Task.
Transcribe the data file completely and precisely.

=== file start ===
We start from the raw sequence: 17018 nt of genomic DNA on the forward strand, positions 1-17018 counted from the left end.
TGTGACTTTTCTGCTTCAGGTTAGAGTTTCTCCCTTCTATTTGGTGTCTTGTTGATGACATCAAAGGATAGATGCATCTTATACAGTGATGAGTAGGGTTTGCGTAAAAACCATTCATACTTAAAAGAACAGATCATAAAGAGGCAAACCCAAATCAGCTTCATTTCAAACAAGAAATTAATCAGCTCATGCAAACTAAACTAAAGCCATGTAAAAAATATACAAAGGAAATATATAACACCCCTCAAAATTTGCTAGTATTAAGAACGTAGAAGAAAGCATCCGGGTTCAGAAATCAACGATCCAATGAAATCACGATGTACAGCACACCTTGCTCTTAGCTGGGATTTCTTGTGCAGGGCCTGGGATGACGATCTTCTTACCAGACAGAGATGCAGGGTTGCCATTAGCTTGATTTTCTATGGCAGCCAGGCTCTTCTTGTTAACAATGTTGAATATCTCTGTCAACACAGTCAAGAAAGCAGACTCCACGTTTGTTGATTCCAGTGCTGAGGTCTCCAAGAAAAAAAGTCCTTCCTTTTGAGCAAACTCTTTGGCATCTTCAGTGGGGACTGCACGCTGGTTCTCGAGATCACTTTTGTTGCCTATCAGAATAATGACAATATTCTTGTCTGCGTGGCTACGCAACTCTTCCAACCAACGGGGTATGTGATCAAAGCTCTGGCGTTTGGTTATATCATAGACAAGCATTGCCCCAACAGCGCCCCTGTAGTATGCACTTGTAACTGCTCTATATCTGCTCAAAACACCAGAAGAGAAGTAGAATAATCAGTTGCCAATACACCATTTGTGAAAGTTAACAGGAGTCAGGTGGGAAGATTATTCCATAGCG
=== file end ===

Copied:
We start from the raw sequence: 17018 nt of genomic DNA on the forward strand, positions 1-17018 counted from the left end.
TGTGACTTTTCTGCTTCAGGTTAGAGTTTCTCCCTTCTATTTGGTGTCTTGTTGATGACATCAAAGGATAGATGCATCTTATACAGTGATGAGTAGGGTTTGCGTAAAAACCATTCATACTTAAAAGAACAGATCATAAAGAGGCAAACCCAAATCAGCTTCATTTCAAACAAGAAATTAATCAGCTCATGCAAACTAAACTAAAGCCATGTAAAAAATATACAAAGGAAATATATAACACCCCTCAAAATTTGCTAGTATTAAGAACGTAGAAGAAAGCATCCGGGTTCAGAAATCAACGATCCAATGAAATCACGATGTACAGCACACCTTGCTCTTAGCTGGGATTTCTTGTGCAGGGCCTGGGATGACGATCTTCTTACCAGACAGAGATGCAGGGTTGCCATTAGCTTGATTTTCTATGGCAGCCAGGCTCTTCTTGTTAACAATGTTGAATATCTCTGTCAACACAGTCAAGAAAGCAGACTCCACGTTTGTTGATTCCAGTGCTGAGGTCTCCAAGAAAAAAAGTCCTTCCTTTTGAGCAAACTCTTTGGCATCTTCAGTGGGGACTGCACGCTGGTTCTCGAGATCACTTTTGTTGCCTATCAGAATAATGACAATATTCTTGTCTGCGTGGCTACGCAACTCTTCCAACCAACGGGGTATGTGATCAAAGCTCTGGCGTTTGGTTATATCATAGACAAGCATTGCCCCAACAGCGCCCCTGTAGTATGCACTTGTAACTGCTCTATATCTGCTCAAAACACCAGAAGAGAAGTAGAATAATCAGTTGCCAATACACCATTTGTGAAAGTTAACAGGAGTCAGGTGGGAAGATTATTCCATAGCG